Best known for his Gloucester, Massachusetts, fishing scenes, war convoys, and marine battle scenes, Anton Fischer was born in Munich, Germany, and came to New York City in 1903. Among the books he illustrated were Moby Dick, Twenty-Thousand Leagues Under the Sea, and Treasure Island. His work in later years focused on landscapes and marine paintings.
Orphaned at an early age, when he was 15 he was forced to study for the priesthood and Fischer ran away. He became a printer’s devil, then went to sea for eight years. He crewed on racing yachts in Long Island Sound, then later studied for two years in Paris with Jean Paul Laurens at the Academie Julian, spending summers painting landscapes in Normandy.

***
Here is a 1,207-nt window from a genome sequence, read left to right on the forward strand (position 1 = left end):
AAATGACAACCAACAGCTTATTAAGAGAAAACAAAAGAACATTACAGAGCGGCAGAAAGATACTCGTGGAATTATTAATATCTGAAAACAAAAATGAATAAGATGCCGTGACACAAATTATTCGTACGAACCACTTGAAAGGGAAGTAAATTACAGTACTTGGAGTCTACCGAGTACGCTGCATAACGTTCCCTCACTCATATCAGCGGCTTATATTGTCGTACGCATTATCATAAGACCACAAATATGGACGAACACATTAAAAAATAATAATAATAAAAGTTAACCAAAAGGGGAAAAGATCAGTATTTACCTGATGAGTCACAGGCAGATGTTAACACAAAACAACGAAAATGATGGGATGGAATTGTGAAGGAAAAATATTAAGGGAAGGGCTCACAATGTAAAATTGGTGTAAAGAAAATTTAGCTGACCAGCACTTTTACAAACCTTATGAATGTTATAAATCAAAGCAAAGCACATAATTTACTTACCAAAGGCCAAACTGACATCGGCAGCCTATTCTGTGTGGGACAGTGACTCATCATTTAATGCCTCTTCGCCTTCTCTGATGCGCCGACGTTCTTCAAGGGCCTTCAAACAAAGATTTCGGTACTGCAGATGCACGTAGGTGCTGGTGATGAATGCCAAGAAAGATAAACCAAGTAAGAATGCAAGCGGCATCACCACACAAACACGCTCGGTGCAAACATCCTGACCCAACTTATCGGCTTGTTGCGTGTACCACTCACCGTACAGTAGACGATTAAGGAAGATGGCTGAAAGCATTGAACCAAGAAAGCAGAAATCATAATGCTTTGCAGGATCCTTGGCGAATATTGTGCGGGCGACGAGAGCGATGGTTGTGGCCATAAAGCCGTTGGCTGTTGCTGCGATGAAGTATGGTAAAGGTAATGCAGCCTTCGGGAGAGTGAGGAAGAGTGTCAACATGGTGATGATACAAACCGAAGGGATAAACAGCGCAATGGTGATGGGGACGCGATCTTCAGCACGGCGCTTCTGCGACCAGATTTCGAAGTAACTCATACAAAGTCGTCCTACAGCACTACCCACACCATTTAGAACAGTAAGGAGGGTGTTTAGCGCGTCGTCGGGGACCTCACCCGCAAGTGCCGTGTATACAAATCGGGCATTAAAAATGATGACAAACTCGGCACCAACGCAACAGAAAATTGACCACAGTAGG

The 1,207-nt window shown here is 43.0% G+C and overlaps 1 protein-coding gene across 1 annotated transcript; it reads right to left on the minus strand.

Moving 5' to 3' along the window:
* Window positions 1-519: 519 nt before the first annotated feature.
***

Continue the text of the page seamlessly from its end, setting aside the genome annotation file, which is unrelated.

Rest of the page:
Upon returning to the States he began working as a magazine and book illustrator for Harper’s Weekly, the Saturday Evening Post, writer Jack London, and others. Foc’s’le Days, a book about his years at sea, was published in 1947.
During World War II he worked as an official Coast Guard artist, and his paintings are now in the Coast Guard Academy collection in New London, Connecticut, as well as the collections of the Mystic Seaport Museum and the Kendall Whaling Museum.
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